Donors 10% overhead requirements do more harm than good

In the effort to be a good custodian of their philanthropic funds, some donors impose a cap on overhead expenditure (i.e. indirect costs). This amount is typically somewhere between 10%-20% of total grant value.

These organizations, and much of the public, believe that by limiting such expenditure, they will be getting more value-for-money; that the endeavour will be more moral. This belief is based on a superficial view of how non-profit organizations achieve impact.

While there may be contexts when this rule is appropriate, its blind application can easily harm good organizations.

Justifiably, this method of funding is frequently referred to as the “starvation cycle”.

This article will explain what is meant by the 10% overhead cap, how it can easily do more harm than good, and how donors can use much better measures to judge the merit of their philanthropic investments.

How a lean cost structure can improve financial sustainability

Like most commercial organizations, non-profit organizations and social enterprises should strive to keep their fixed costs as lean as possible. Those that do this properly will be more likely to survive financial shocks and stresses, and create dynamic and sustainable organizations.

While many of these organizations have already achieved this state, this article targets those social entrepreneurs who believe their organizations have become too expensive to maintain on an ongoing basis, or are about to enter a risky and uncertain financial territory.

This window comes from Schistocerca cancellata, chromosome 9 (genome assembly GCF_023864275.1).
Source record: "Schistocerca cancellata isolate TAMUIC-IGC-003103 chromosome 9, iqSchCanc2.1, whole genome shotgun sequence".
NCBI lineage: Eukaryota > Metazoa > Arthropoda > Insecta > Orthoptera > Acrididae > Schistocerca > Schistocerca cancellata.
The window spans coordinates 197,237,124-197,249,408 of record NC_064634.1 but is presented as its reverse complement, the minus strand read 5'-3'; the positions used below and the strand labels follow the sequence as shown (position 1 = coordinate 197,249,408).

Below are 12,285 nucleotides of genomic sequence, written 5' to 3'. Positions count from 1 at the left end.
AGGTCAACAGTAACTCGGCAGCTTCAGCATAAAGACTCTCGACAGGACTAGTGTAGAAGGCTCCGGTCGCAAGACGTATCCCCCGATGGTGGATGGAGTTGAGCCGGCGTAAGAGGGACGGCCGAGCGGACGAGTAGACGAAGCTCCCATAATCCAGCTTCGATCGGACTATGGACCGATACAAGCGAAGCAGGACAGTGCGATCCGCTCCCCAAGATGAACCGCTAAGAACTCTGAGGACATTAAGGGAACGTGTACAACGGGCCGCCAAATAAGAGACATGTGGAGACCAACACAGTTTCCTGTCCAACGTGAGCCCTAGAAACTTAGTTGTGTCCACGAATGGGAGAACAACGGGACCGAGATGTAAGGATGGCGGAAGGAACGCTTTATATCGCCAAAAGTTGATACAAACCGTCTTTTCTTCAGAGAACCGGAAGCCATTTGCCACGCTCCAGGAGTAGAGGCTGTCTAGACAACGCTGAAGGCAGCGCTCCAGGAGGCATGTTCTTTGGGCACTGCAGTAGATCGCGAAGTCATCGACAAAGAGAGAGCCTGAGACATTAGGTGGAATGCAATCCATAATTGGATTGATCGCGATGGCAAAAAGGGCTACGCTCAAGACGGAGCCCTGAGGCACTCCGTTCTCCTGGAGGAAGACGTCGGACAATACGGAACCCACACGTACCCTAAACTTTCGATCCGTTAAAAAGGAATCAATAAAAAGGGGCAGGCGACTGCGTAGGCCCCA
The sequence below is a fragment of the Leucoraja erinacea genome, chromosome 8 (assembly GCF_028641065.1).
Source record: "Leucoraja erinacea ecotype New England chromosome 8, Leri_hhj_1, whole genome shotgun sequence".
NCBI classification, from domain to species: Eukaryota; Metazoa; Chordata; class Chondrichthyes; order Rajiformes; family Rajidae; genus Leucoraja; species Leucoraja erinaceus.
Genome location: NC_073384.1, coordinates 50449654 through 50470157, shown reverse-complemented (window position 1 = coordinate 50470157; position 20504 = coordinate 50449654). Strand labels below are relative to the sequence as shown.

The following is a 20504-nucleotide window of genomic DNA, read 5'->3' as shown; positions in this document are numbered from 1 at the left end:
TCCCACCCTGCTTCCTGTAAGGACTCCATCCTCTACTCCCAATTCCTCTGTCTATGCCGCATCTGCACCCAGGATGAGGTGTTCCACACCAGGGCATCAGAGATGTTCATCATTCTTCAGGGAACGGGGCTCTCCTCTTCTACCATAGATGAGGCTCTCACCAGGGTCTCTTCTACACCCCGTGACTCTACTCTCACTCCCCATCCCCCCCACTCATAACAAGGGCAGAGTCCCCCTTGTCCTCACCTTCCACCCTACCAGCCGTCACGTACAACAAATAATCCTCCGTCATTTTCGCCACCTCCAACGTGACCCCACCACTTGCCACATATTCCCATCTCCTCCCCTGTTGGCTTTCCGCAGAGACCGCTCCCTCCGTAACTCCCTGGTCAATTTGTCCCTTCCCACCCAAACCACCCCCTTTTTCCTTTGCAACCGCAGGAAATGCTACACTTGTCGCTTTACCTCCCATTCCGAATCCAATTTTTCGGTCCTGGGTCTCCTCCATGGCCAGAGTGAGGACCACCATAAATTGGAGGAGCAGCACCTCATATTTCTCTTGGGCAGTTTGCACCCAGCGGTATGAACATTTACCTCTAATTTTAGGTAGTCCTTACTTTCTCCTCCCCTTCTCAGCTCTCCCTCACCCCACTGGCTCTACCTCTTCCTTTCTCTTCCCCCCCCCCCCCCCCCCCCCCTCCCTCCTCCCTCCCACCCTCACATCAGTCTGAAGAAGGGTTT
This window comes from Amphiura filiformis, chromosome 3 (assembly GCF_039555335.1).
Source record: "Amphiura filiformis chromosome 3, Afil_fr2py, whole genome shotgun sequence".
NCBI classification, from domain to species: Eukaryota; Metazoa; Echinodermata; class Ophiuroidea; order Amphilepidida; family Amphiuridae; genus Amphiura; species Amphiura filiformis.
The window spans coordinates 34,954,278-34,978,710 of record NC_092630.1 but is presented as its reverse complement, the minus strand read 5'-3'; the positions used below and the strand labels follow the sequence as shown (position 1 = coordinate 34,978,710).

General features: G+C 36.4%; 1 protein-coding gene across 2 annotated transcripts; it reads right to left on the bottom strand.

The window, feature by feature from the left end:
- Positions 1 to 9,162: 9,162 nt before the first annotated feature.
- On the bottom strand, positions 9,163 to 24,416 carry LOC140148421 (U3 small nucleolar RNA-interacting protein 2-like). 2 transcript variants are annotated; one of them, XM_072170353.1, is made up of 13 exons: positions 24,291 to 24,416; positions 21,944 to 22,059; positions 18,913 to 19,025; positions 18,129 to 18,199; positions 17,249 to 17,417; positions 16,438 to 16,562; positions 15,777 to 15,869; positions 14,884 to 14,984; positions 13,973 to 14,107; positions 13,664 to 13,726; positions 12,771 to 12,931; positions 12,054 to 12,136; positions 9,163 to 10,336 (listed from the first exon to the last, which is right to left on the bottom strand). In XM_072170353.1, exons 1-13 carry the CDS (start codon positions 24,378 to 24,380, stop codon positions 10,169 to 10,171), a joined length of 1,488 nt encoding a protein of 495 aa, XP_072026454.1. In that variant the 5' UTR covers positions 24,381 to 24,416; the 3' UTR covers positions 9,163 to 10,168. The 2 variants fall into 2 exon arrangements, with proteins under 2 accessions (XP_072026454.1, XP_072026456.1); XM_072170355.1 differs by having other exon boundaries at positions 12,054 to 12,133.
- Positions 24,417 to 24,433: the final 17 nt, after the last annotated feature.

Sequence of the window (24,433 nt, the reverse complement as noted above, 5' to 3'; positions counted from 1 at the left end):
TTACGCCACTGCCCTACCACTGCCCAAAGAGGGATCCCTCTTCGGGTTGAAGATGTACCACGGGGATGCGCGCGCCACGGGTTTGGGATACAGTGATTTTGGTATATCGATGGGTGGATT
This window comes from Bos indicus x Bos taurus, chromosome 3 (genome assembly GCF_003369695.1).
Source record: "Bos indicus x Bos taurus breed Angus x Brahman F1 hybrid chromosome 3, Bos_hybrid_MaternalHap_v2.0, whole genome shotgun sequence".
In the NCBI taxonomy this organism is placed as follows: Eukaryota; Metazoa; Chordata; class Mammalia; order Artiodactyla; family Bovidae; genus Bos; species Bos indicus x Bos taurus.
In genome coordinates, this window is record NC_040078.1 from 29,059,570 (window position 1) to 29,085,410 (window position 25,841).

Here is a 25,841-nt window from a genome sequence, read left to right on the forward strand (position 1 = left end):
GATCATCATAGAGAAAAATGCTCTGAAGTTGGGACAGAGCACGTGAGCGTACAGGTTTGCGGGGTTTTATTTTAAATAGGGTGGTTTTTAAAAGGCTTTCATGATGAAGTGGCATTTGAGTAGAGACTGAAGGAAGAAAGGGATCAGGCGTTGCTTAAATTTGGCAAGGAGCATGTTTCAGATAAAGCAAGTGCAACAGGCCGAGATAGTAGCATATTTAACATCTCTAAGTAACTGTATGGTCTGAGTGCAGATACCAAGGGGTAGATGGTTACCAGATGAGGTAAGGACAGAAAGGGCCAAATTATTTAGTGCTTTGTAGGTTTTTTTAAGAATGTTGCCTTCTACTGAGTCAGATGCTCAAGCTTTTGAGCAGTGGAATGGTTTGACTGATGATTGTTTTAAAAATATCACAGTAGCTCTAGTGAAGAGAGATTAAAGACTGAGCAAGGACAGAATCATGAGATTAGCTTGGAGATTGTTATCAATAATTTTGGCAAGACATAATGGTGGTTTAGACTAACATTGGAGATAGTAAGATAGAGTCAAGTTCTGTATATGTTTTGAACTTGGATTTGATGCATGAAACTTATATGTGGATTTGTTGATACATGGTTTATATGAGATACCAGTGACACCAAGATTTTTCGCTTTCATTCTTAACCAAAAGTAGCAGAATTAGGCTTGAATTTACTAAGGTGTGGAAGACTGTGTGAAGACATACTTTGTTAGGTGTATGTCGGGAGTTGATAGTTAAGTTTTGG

This article shares some important lessons I’ve learned through assisting these organizations to develop budgets, build financial models and review their financial structure.

Thinking about income generation and profit in a non-profit world

Non-profit organizations and social enterprises that wish to design sustainability strategies need to have clarity around the concepts of income generation and profit, and how to achieve them.

This article aims to debunk some misconceptions around income generation, equity investments, loan finance, and the profits or surpluses that these organizations may generate or receive.

It explains that income and profit emerges from how an organization transacts with its customers. This approach will require organizations to learn new skills, practice new habits and adopt a different mindset. Although embarking on this process may feel intimidating at first, the benefits of being in a stronger strategic and financial position should make it worthwhile.

Cultivating strategic clarity.

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